It is important to use the right knife for the right job. Most anglers will find that a thin bladed filleting knife will be ideal for the vast majority of their requirements. However, other, more specialised jobs need a different type of knife. For example getting mussels out of their shell is done using a blunt, broad bladed knife, and it is dangerous to try and force shells open with a filleting knife due to the risk of slipping and causing a self-inflicted injury.

Sharpening and Maintaining a Knife

As discussed above, knives become blunt over time and many anglers who have used the same knife for a long time may have simply not realised how blunt their knife has become. Furthermore, some newly bought knives are not particularly sharp and could certainly do with additional sharpening prior to use. Blunt knives produce poorly presented bait and badly filleted fish as, rather than having clean and smooth cuts the bluntness of the blade will create ragged cuts. In extreme cases anglers can use knives so blunt that they have to hack with the knife, potentially damaging or destroying the bait or fish they are trying to cut through. Blunt knives can also be dangerous as anglers have to put so much pressure on the blade to cut the risk or slipping and cutting themselves is greatly increased. A properly sharpened knife is a pleasure to use, whereas blunt knives are a chore to use at best, and dangerous at worst.

The best way to maintain a knife is by sharpening it after every use. By far the best way to sharpen a knife is with a whetstone (which is also sometimes referred to as a waterstone or sharpening stone). Whetstones come in a huge range of shapes and sizes as they can be used for sharpening a number of different types of blades, not only of knives but also of razors, scissors, secateurs and planes. Indeed, the maintenance, honing and sharpening of blades is an art in itself, but keeping a filleting knife sharp is straightforward and requires only a simple, basic whetstone.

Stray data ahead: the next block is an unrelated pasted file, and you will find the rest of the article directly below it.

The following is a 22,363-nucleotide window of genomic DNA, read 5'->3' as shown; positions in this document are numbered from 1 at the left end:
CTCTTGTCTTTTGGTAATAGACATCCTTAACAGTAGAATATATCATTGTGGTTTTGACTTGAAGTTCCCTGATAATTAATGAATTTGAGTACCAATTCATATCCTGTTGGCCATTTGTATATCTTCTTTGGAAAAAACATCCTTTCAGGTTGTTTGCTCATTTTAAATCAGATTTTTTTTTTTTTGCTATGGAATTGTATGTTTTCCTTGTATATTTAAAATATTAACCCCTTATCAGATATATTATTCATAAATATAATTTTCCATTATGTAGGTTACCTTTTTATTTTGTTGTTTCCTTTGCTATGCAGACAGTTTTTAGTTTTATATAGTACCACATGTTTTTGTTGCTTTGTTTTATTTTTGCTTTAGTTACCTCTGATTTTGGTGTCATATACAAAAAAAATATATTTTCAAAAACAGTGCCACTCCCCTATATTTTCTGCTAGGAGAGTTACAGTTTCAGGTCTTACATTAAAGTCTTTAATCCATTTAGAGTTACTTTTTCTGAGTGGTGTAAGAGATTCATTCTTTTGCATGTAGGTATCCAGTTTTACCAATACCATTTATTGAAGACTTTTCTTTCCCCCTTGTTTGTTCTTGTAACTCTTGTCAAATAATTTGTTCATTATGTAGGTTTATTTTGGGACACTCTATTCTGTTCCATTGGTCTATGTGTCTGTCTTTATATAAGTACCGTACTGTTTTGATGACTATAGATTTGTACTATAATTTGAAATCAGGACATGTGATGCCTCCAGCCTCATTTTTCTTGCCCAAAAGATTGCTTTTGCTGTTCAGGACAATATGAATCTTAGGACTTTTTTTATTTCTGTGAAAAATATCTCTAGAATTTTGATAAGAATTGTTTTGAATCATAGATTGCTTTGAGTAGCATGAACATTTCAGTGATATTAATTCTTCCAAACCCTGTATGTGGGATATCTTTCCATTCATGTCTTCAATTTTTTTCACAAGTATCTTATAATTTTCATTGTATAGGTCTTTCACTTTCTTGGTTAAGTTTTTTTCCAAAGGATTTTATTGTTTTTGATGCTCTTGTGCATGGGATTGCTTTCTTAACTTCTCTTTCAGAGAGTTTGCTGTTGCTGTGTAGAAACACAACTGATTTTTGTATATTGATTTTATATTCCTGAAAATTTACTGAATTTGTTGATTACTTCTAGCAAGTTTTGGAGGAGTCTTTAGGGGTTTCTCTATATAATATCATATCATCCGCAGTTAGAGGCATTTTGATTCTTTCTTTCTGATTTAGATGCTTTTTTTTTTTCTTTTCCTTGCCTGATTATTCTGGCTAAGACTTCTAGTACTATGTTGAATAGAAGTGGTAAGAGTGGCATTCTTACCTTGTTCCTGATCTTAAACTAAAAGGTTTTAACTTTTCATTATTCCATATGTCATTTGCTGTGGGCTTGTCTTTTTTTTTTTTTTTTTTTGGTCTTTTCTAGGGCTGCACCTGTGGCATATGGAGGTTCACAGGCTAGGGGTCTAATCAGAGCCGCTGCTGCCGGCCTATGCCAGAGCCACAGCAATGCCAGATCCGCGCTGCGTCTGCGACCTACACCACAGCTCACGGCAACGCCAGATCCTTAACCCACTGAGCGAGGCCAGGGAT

Whetstones are essential for sharpening and maintaining the blades of sea fishing knives.

A whetstone is simply an artificial stone which provides a solid surface to sharpen a knife on. The stone is soaked in water prior to use to reduce friction and then the blade of a knife is drawn across this surface of the stone, grinding away the miniscule dents and imperfections of the blade and restoring sharpness. There are different grit-ratings of whetstones, with rough grit used to sharpen a very blunt knife, and finer grit used to finish a near-completed blade. This YouTube video provides a concise and useful demonstration on how to sharpen a knife with a whetstone.

Grit Rating

Whetstones can be bought on line for reasonable prices, and many whetstones feature dfferent grit ratings on each size, meaning that a single whetstone will cover the knife sharpening needs for most anglers. Grunwerg whetstones are highly regarded and are available to view on Amazon by clicking here. Be aware that some cheap knife sharpening devices can actually do more harm than good to the blades of quality knives, and gimmicky devices (such as sharpeners built into the sheath of a knife are best avoided.

It is perfectly legal to carry a knife around if you are fishing or travelling to or from a fishing session. However, an article going into more detail on the legalities of carrying knives when fishing is available by clicking here.